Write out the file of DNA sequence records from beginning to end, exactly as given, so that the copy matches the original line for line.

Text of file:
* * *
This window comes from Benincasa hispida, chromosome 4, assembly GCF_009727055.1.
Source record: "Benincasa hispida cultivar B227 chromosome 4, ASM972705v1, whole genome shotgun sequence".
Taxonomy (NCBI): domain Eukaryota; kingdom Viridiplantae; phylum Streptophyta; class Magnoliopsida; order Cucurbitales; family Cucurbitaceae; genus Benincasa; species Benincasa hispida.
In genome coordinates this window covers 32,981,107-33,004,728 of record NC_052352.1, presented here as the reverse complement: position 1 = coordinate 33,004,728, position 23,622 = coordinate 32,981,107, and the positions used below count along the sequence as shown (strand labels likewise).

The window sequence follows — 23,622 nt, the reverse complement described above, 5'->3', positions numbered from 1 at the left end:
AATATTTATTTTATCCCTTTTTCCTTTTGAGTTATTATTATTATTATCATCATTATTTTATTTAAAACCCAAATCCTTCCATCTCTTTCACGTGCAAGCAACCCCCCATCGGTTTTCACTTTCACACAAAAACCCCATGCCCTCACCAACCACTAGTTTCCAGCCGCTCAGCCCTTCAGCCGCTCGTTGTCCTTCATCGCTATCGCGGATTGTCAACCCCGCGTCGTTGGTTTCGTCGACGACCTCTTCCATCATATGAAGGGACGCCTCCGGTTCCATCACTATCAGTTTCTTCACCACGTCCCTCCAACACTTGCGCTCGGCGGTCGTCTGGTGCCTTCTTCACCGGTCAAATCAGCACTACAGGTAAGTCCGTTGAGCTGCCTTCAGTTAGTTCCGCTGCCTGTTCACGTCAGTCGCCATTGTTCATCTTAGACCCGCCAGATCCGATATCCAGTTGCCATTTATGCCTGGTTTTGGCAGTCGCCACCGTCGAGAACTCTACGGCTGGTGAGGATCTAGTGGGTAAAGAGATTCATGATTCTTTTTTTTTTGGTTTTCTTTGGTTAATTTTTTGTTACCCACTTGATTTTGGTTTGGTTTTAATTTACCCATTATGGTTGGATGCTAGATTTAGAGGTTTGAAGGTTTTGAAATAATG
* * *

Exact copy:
This window comes from Benincasa hispida, chromosome 4, assembly GCF_009727055.1.
Source record: "Benincasa hispida cultivar B227 chromosome 4, ASM972705v1, whole genome shotgun sequence".
Taxonomy (NCBI): domain Eukaryota; kingdom Viridiplantae; phylum Streptophyta; class Magnoliopsida; order Cucurbitales; family Cucurbitaceae; genus Benincasa; species Benincasa hispida.
In genome coordinates this window covers 32,981,107-33,004,728 of record NC_052352.1, presented here as the reverse complement: position 1 = coordinate 33,004,728, position 23,622 = coordinate 32,981,107, and the positions used below count along the sequence as shown (strand labels likewise).

The window sequence follows — 23,622 nt, the reverse complement described above, 5'->3', positions numbered from 1 at the left end:
AATATTTATTTTATCCCTTTTTCCTTTTGAGTTATTATTATTATTATCATCATTATTTTATTTAAAACCCAAATCCTTCCATCTCTTTCACGTGCAAGCAACCCCCCATCGGTTTTCACTTTCACACAAAAACCCCATGCCCTCACCAACCACTAGTTTCCAGCCGCTCAGCCCTTCAGCCGCTCGTTGTCCTTCATCGCTATCGCGGATTGTCAACCCCGCGTCGTTGGTTTCGTCGACGACCTCTTCCATCATATGAAGGGACGCCTCCGGTTCCATCACTATCAGTTTCTTCACCACGTCCCTCCAACACTTGCGCTCGGCGGTCGTCTGGTGCCTTCTTCACCGGTCAAATCAGCACTACAGGTAAGTCCGTTGAGCTGCCTTCAGTTAGTTCCGCTGCCTGTTCACGTCAGTCGCCATTGTTCATCTTAGACCCGCCAGATCCGATATCCAGTTGCCATTTATGCCTGGTTTTGGCAGTCGCCACCGTCGAGAACTCTACGGCTGGTGAGGATCTAGTGGGTAAAGAGATTCATGATTCTTTTTTTTTTGGTTTTCTTTGGTTAATTTTTTGTTACCCACTTGATTTTGGTTTGGTTTTAATTTACCCATTATGGTTGGATGCTAGATTTAGAGGTTTGAAGGTTTTGAAATAATG